Attachment and Bonding


  1. As a result of the latest brain scans, bonding can no longer be referred to as merely psychological.
  2. Clear evidence has emerged suggesting that brain structure is not simply genetically determined. Trillions of new connections between neurons are rapidly formed in the first five years. These synaptic links are reflected overtly as memes which represent learned ways of thinking and doing things.

Appellate Courts Recognize Bonding in Deciding Child Placement

While courts may have traditionally favored genetics over the emotional and psychological bonds, an increasing number of jurisdictions have begun to shift that stance to better serve the child’s best interests. Though the consideration is far from universal, courts are taking note of the significant impact that maintaining or breaking those bonds can have.

Bonding is Real

Reviewing the recent research on early brain development, we became excited about the fact that synaptic connections certainly included the tangible aspects of day-to-day child care and the formation and strengthening of child/parent relationships.

The Physical Counterpart of Bonding

Over the last several years, one study after another has demonstrated that there is more to brain development than heredity. A newborn's brain is remarkably unfinished. Most of its 100 billion neurons have not yet partnered in pathways. A neuron is a brain cell that processes and transmits information through specialized connections with other cells called synapses. The synapse is a communication point between two cells. Neurons are the core components of the nervous system, which include the brain and spinal cord.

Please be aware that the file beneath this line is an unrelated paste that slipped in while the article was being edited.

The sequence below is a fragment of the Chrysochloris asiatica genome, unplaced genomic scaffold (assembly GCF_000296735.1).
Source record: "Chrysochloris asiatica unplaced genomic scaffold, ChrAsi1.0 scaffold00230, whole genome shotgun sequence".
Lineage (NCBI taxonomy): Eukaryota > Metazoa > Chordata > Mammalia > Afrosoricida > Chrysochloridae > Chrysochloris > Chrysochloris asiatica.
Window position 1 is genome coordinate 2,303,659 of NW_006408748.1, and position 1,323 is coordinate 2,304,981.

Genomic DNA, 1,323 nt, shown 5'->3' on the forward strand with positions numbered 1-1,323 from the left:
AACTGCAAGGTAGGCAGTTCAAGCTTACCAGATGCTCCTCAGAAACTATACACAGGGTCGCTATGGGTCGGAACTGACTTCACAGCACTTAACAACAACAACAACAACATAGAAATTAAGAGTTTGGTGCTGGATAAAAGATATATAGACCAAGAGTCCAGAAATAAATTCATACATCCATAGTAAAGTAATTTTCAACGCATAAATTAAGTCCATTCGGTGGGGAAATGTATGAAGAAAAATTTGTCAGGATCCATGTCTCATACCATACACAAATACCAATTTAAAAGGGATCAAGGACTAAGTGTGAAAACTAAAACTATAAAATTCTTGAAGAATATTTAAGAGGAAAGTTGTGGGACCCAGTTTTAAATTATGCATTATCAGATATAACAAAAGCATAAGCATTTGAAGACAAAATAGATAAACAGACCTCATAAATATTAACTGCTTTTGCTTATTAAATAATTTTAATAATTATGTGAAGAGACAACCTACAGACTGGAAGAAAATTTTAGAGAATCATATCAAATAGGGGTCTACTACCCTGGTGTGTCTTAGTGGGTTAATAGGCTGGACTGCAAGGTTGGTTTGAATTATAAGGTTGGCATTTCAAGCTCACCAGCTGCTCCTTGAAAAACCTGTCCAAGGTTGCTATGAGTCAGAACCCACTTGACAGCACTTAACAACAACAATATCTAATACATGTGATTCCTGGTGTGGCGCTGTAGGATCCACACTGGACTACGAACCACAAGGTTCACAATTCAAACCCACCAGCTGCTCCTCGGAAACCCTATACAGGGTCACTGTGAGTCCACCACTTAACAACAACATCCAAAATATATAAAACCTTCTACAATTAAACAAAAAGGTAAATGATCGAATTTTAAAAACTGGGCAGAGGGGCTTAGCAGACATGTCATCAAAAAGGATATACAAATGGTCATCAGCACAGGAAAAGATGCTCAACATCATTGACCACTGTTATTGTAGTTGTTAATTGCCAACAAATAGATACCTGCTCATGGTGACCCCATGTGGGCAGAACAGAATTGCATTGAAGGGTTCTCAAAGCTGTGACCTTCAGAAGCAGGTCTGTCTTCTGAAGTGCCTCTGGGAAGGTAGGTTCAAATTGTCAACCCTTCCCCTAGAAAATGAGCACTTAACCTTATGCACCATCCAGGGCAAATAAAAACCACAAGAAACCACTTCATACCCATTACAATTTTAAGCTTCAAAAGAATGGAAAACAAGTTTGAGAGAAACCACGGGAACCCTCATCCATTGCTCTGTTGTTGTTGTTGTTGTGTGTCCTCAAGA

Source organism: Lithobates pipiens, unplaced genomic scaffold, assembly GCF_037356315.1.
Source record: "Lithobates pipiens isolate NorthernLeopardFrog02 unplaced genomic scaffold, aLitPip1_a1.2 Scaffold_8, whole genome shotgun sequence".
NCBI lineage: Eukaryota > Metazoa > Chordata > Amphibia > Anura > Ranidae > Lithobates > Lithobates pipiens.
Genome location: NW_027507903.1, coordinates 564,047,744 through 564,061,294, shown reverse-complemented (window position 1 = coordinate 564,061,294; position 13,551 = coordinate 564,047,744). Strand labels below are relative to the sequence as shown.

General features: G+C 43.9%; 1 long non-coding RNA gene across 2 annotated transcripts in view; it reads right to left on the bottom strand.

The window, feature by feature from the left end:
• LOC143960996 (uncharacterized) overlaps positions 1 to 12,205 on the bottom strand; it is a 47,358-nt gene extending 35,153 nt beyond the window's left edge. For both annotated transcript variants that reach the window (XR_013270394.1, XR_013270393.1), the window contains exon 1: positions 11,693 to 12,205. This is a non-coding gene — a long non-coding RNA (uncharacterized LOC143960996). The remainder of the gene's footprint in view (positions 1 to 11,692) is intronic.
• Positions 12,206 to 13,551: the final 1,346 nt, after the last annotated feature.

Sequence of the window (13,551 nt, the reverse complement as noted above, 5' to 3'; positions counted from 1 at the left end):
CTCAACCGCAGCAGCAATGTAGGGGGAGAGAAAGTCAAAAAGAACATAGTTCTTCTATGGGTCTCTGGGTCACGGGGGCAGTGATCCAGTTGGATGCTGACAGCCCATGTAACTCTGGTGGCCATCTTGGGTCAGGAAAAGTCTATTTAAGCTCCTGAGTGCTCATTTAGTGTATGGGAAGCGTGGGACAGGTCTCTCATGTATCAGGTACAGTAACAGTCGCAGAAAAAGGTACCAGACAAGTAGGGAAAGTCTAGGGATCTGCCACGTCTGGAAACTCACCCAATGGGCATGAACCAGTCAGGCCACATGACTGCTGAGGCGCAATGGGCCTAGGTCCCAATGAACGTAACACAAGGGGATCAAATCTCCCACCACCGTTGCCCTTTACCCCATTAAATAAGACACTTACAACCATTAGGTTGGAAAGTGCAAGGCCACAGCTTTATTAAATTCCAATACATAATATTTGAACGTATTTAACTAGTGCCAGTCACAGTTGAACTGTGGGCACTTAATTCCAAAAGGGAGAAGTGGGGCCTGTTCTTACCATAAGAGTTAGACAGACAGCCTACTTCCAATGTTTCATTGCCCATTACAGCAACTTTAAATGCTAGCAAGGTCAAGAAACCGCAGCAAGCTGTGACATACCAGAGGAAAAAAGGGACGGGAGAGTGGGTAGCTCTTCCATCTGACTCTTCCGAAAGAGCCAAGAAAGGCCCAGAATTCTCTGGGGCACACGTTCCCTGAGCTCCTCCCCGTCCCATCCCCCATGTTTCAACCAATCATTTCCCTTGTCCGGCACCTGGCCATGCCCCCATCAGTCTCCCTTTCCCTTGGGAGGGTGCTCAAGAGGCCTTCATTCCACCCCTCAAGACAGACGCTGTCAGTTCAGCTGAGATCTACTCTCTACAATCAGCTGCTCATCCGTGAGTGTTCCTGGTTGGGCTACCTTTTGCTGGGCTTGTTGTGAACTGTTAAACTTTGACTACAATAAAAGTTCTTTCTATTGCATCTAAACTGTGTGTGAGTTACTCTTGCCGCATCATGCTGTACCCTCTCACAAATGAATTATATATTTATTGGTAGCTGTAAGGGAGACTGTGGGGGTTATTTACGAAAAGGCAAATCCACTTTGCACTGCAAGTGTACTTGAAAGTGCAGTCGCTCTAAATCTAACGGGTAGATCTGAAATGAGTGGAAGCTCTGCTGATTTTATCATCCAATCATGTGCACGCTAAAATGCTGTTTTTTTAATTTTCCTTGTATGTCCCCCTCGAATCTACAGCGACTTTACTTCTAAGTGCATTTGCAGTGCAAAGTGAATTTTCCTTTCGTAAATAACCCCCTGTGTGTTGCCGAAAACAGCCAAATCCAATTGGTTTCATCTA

Careless use of the word “bonding” has led to several myths. These myths are based on a confusion and blurring of the boundary between an attachment and a SIGNIFICANT attachment.

Myth: A “good bonder” can bond easily and repeatedly. Wrong. Clearly, this myth reflects a superficial attachment, and represents a misuse of the word.

Why is Bonding So Important?

Bonding is a very strong attachment, but it is much more than an intense emotional feeling. The term “bonding” is best used to describe the tipping point, that line or point in a relationship that suggests that the attachment has passed the line whereby its disruption may precipitate significant harm, either immediately or later. According to the research, the odds have been significantly raised that the child will experience problems with mental health, criminal behavior, homelessness, and other serious life problems.

What is Bonding?

The dictionary defines a bond as a “unique relationship between two people enduring for long periods, even a lifetime.” Bonding must be practically defined in ways the court can accept and understand. After an extensive review of the literature, we offer this definition:

“Bonding is a significant reciprocal attachment which both parties want and expect to continue, and which is interrupted or terminated at considerable peril to the parties involved.”

Brain Research Supports Bonding

By James Kenny, PhD, Peter Kenny, Esq., and Steve Egan

Bonding has too often been loosely defined. Mental health professionals, in their reports, have been vague and fuzzy, offering generalizations rather than facts, opinion rather than data. As a result, courts and case managers may not have given bonding the critical consideration it deserves.